- Bring any all all toiletries, supplements, medications, etc. that you might need – even if it’s something you only use on occasion. If you can fit it in your bag and it won’t be an issue at airport security (if you’re flying), then bring it. Otherwise, you will be paying a huge premium on board or in many ports for these items. We will now be bringing bandaids, Dramamine, Benadryl, insect repellent, sunscreen, and a host of other things.
- Put a white noise app on your phone and use it at night to block out any noise from the hallways (or deck chairs being moved above your head at 1am…see below).
- When booking, make sure your cabin is surrounded by other cabins – also on the floors above and below. You don’t want to hear deck chairs being moved around above your head at 1am, believe me. Unfortunately, I’ve learned this one the hard way.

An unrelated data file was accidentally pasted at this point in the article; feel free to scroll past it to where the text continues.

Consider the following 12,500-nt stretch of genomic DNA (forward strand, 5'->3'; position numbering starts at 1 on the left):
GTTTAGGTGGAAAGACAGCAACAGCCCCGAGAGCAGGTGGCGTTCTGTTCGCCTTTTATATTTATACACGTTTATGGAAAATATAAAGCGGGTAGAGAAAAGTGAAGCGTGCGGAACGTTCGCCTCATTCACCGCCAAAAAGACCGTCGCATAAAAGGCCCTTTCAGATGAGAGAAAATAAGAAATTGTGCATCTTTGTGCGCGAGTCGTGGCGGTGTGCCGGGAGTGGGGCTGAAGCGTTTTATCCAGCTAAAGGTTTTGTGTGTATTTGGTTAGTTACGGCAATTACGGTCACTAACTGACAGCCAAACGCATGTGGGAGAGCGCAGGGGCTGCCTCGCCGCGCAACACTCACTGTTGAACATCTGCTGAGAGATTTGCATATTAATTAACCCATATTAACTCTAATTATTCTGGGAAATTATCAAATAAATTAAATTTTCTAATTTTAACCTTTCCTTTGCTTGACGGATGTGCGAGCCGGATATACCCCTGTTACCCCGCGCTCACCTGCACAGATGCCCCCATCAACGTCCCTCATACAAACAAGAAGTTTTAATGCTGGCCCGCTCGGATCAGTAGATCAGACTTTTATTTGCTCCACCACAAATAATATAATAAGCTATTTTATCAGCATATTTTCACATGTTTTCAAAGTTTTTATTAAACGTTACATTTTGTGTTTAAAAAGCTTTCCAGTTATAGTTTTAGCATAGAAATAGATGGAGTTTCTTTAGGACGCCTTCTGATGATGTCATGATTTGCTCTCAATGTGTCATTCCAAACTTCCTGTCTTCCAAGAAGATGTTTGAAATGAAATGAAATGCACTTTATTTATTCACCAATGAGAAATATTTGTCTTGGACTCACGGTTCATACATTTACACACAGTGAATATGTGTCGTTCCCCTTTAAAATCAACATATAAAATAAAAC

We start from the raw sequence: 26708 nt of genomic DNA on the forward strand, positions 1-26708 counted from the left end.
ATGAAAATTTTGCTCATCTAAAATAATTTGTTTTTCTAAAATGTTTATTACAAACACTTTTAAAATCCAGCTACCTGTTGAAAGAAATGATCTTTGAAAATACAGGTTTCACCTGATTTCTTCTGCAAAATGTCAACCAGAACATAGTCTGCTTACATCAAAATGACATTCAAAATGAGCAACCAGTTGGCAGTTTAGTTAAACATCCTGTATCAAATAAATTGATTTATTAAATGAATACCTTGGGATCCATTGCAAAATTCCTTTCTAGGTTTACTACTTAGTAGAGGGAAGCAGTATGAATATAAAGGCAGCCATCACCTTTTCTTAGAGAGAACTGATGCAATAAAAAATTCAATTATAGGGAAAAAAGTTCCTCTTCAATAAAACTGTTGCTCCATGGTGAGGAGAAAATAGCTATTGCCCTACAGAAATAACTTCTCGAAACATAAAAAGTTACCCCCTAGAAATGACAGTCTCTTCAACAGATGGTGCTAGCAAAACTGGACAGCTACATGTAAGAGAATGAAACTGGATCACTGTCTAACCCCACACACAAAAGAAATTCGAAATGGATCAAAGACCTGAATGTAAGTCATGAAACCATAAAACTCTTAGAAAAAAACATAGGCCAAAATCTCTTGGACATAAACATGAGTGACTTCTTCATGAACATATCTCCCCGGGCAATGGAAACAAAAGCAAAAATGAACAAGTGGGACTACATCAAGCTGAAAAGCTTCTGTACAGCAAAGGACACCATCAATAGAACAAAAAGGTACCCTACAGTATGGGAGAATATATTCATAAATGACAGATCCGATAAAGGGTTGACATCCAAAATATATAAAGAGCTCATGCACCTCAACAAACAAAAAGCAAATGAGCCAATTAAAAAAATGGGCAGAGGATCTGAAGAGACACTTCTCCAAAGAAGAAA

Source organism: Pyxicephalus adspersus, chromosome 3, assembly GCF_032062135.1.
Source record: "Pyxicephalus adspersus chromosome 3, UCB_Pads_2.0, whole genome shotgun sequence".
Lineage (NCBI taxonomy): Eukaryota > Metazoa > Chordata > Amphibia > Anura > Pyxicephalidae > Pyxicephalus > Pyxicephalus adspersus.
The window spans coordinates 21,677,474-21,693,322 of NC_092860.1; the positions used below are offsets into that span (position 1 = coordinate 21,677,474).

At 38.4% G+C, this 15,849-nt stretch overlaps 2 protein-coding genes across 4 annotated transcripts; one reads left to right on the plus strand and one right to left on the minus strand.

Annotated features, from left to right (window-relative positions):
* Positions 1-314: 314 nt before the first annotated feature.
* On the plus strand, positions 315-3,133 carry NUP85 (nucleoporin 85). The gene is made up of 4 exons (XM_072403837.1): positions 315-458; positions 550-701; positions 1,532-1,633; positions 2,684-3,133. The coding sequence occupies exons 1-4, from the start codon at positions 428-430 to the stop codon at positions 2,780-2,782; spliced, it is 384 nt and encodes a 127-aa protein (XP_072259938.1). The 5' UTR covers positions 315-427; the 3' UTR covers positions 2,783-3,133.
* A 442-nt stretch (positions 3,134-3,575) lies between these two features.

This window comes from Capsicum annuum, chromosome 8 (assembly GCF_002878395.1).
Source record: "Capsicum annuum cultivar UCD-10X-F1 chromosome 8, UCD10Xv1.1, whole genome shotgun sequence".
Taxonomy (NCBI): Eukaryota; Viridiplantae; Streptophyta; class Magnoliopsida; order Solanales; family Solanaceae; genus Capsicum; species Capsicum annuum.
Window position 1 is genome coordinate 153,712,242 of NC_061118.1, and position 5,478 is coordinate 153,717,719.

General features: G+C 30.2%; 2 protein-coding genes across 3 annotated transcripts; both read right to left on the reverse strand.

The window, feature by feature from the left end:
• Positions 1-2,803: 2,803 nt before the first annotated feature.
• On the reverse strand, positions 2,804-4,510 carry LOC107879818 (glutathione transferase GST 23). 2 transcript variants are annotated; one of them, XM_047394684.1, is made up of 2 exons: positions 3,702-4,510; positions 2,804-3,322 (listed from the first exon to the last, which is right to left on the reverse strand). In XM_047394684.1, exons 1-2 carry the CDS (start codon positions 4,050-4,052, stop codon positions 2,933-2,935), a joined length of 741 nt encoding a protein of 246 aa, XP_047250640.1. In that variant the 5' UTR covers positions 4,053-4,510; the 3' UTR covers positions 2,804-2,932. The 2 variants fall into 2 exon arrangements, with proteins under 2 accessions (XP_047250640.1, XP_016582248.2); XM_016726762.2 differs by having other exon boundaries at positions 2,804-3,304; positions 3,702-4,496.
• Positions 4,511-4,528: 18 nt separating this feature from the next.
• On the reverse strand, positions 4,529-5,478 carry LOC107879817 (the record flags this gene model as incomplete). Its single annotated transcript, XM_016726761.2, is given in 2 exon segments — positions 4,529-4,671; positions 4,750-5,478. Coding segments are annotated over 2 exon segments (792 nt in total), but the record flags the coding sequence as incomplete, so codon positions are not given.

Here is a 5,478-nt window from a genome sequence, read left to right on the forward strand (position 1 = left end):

- Bring books to read, music to listen to on your phone, video games, cards, etc. There will be activities on board, but there will still be some downtime and you will want to have ways to entertain yourself…and your family.
- We have almost always been disappointed in the spa services on board the cruises we’ve taken. If you book something, don’t be surprised if it’s not up to par with the quality you typically expect at home. We do still book massages for our first or second day on board, if we’ve had a long flight beforehand. Even if the massages aren’t amazing, they do still help with stiff post-flight muscles and jet lag. Always go early and ask for the type of massage therapist that you like.